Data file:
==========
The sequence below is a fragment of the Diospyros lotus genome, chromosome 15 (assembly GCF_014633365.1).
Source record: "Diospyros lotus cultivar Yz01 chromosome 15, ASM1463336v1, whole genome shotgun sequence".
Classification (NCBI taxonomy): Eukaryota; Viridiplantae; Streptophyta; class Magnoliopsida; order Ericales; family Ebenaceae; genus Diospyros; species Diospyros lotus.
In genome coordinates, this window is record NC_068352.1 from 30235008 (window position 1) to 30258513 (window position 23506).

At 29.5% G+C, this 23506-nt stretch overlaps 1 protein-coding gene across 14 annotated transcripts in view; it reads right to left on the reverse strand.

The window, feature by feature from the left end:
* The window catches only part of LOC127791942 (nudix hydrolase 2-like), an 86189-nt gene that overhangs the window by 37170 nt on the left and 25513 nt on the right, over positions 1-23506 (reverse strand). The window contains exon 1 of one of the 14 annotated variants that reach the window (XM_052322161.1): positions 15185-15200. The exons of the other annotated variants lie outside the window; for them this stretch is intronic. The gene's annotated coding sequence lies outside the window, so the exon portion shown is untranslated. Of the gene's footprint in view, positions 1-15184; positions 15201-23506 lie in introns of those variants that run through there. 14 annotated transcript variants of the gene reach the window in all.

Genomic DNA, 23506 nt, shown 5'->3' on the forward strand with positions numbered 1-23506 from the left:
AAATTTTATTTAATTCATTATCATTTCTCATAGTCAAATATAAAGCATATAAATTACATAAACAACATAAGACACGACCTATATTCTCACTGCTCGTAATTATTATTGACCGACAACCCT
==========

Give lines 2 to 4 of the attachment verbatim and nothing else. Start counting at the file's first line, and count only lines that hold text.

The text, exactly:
Source record: "Diospyros lotus cultivar Yz01 chromosome 15, ASM1463336v1, whole genome shotgun sequence".
Classification (NCBI taxonomy): Eukaryota; Viridiplantae; Streptophyta; class Magnoliopsida; order Ericales; family Ebenaceae; genus Diospyros; species Diospyros lotus.
In genome coordinates, this window is record NC_068352.1 from 30235008 (window position 1) to 30258513 (window position 23506).